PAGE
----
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Cautionary Tails

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Cautionary Tails

On my evening run through the Arizona desert last night I had a number of wildlife encounters. Expected during the summer season and remarkably common during my runs on my local trail route. I would encounter two Western Diamondback Rattlesnakes this evening which gives me almost as many sightings as all of last year (a record year for me). It is still June with about four months of watching where I step and hearing the occasional rattle, jingling while I sort out how close I am to the snake.


Of the many assorted and interesting critters I experience while I take in the desert environment, the most often seen, in this order are deer, rabbits and you guessed it, rattlesnakes. Twenty one at last count for the Spring and Early Summer season. Getting rather close to the number that welcomed me on my runs last year.


I love wildlife encounters and, well, snake encounters are a not quite a love affair but I do take on a trail runner crazy enough to run through the desert in the summer time, will trek through snake territory and will have a few meet and greet sessions with other inhabitants toting a rattle. It is their home and I do respect that simple fact.


Do rattlesnake's give my heart a jolt? No, but there is a bump in the heart rate when I take a quick dodge to the left or right to avoid a snake.  They can blend in very well to the desert floor but I have had to become great with those scaly senses.


Very, very thankful that of all the creatures on the planet, the rattlesnake rates high on the list of animals that let you know of its presence. A beautiful fact and one of the reasons I have an admiration for the scaly and sometimes noisy, scary creatures of horror films and jolting newspaper articles. Oh, those stories of people who get bitten after decapitating a rattlesnake are primal fear unleashed. 


I have adjusted my trail runs, slightly, due to encounters at the start of my trail. There are one of two 'friendly' slithery reptiles along the start of my trail time. Roughly eight or nine meet & greets within the first minute of the trail. I had to wonder about the fact that there was a r snake 20 feet up the trail. The photo below is another run-in that is at the exact start of the trail. Sheeesh! I now walk this lively section.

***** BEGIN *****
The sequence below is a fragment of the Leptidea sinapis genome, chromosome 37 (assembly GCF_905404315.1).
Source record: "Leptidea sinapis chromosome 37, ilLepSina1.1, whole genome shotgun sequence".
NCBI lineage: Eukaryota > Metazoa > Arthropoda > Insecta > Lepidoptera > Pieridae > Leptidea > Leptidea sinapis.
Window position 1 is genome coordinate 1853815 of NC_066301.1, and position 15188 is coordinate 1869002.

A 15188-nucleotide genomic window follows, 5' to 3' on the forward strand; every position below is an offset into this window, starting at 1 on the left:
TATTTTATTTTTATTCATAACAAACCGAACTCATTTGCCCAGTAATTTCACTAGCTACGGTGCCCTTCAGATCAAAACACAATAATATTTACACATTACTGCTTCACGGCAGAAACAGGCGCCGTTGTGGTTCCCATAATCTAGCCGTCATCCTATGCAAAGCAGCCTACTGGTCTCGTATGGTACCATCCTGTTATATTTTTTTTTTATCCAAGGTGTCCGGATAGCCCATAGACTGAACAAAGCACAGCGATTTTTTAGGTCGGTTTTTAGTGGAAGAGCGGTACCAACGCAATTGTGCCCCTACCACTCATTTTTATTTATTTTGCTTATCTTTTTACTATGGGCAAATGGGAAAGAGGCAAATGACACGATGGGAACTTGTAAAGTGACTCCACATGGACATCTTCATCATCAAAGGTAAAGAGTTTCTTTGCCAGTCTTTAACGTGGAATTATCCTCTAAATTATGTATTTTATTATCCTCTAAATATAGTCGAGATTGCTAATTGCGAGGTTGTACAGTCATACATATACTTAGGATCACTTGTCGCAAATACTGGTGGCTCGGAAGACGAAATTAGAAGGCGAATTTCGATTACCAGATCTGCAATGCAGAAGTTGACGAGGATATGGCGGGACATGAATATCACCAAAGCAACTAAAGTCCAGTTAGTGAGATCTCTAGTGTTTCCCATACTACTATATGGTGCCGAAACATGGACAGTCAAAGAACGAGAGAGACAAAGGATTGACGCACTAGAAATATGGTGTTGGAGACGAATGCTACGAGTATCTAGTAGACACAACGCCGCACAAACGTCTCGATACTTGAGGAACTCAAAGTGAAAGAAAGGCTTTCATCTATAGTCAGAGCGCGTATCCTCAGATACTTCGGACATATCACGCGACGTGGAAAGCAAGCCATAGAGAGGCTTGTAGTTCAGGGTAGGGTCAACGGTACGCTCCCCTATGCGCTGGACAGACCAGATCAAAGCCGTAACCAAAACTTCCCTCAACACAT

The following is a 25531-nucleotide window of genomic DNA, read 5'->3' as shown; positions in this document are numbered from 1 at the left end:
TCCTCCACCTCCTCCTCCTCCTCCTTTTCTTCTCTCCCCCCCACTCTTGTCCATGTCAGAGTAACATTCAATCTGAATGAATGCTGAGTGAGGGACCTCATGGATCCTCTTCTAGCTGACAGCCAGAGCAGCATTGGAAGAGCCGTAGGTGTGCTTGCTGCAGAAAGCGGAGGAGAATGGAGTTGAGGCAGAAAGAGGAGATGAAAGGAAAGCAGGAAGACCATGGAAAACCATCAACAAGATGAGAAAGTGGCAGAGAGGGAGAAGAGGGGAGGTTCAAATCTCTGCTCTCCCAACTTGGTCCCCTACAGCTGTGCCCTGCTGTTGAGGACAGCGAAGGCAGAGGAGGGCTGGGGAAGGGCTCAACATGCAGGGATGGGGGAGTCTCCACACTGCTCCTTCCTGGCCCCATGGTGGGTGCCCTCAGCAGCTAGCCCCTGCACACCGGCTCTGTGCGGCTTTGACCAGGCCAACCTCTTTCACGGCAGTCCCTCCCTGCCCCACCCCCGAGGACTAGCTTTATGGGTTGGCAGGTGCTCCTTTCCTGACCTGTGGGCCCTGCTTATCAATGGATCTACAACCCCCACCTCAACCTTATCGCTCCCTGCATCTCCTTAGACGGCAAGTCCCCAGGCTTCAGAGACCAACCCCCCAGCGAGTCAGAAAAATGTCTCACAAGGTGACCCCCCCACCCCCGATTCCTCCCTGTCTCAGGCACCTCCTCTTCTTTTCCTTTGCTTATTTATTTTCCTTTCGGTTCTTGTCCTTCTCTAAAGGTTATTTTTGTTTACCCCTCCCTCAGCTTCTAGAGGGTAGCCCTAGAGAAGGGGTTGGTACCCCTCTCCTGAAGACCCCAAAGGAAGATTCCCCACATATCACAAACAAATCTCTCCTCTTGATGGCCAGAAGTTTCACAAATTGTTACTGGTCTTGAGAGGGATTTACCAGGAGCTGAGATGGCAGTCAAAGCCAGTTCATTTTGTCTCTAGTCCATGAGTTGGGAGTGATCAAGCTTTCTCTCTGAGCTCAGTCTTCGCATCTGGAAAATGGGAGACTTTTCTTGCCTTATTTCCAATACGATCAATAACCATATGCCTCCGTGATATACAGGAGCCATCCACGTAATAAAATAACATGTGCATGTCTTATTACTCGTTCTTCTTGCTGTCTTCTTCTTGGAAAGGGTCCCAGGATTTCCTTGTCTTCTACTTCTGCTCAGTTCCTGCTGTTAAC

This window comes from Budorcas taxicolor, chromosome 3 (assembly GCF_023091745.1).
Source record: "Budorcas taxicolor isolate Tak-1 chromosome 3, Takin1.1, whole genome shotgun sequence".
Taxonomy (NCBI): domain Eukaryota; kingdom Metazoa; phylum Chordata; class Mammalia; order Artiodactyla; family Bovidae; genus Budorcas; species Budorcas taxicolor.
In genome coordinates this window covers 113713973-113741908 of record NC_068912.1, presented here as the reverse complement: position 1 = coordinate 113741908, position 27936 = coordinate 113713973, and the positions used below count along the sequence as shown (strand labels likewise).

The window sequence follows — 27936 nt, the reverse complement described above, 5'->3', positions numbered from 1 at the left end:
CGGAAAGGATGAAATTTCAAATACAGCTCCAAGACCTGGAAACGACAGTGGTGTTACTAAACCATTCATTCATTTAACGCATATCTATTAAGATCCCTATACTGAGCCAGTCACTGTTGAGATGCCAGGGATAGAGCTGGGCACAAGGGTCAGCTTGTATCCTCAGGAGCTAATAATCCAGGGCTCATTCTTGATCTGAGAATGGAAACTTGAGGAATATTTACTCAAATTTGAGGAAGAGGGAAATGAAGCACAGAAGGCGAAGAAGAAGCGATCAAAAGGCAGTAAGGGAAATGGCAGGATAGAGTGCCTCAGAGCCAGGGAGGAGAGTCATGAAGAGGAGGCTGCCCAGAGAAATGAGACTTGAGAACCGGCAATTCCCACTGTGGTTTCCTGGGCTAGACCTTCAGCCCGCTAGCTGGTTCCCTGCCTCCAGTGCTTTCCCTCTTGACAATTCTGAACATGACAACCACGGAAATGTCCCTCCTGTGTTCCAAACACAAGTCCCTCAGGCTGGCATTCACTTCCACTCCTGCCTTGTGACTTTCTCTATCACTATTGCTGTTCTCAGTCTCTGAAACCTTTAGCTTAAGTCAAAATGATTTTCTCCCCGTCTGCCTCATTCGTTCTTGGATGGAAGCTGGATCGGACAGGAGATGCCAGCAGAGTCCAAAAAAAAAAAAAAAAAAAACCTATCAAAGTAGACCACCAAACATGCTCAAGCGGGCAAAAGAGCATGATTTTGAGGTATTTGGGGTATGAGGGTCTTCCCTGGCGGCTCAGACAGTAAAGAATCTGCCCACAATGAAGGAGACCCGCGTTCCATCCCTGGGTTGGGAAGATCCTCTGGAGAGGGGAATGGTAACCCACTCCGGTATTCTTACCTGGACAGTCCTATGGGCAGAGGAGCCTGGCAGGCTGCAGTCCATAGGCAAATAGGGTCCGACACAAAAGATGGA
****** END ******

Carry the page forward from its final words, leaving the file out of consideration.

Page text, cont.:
Clock is ticking toward my next run. Almost all of the wildlife I see on my runs is during the suppertime excursion. I will have my eyes dialed in for any and all wildlife, capture what I can with my camera and enjoy getting out in nature and continue to improve my health and diabetes care. And watch my step.

If you find yourself trekking through rattlesnake territory, do be ultra careful. I have read about some horrendous encounters with some devastating results after interactions with Mr. Rattlesnake.



Plan to share another angle on my wild wildlife experiences. Could include Gila Monsters, Tarantulas (yes, I pick them up!), Desert Tortoises, Bobcats, Javelina's (no, don't pick those up), Giant Desert Centipedes, and who knows what else might appear in my blog.

Black Rattlesnake

Black Rattlesnake

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'It is Far to EVERYTHING, except Nature


'It is Far to EVERYTHING, except Nature

'It is Far to EVERYTHING, except Nature'

Maybe 20 minutes ago I read a letter that Gunvor had written to my mother.  It is about the famed cookies that I had brought up to their cabin in Colorado.  She thanked my mother for the highly valued recipe and further on was a line she had shared about the remote location of the cabin.  She shared,  'It is far to EVERYTHING, except Nature'.  Agreed.  

This escape to the rugged majesty that is Southern Colorado was furnished by an invite from Eric (who is training me in photography) and the family cabin, situated high above Fort Garland.  Away from civilization, and close to things that wander the hills.  

The 12 hour drive would take a little bit longer as we stalked the many elusive photo ops along the back roads of Arizona, New Mexico and Colorado.  En route we would take the back roads of New Mexico, with an introduction to Pronghorn Antelope, and into the grandeur of El Malpais National Monument where we would encounter a few roaming elk.  They would continue their roaming ways until they connected with a herd of maybe 50.  Too far for even my 300mm lens, but a good sign for the trip.  

When we first saw the Bison in Colorado it was devouring grass behind a fence.  Only thing was that the fence had major gaps in it.  As he/she began to wander outside of the barbed wire it opened up a unique opportunity to photo and film a bison that was free to roam and spend some time near us.

1 of 3 videos I posted on my youtube channel with the Bison.

Having just worked the Race Across America in the Media 1 vehicle I was stoked to come back to what is probably my favorite area of the course.  The stunning section of Hwy 12 between La Vita and Cuchara, CO is hands down, cool and beautiful.  Unfortunately, no wildlife, but always enjoy capturing our colorful, metal rooster.

We were fortunate enough to come across a herd of 150-200 elk.  It took roughly 20 minutes for the herd to cross this area.

I wanted to include some shots of the incredible Great Sand Dunes National Park (near Alamosa, CO).  

The Rio Grande Gorge near Taos provided us with tremendous views and bighorn sheep right next to the bridge.

Shortly after returning, I came across a bobcat family of 4 near my parents house.  This was the straggler of the family, as he ran down the wall to catch up with the rest of the clan.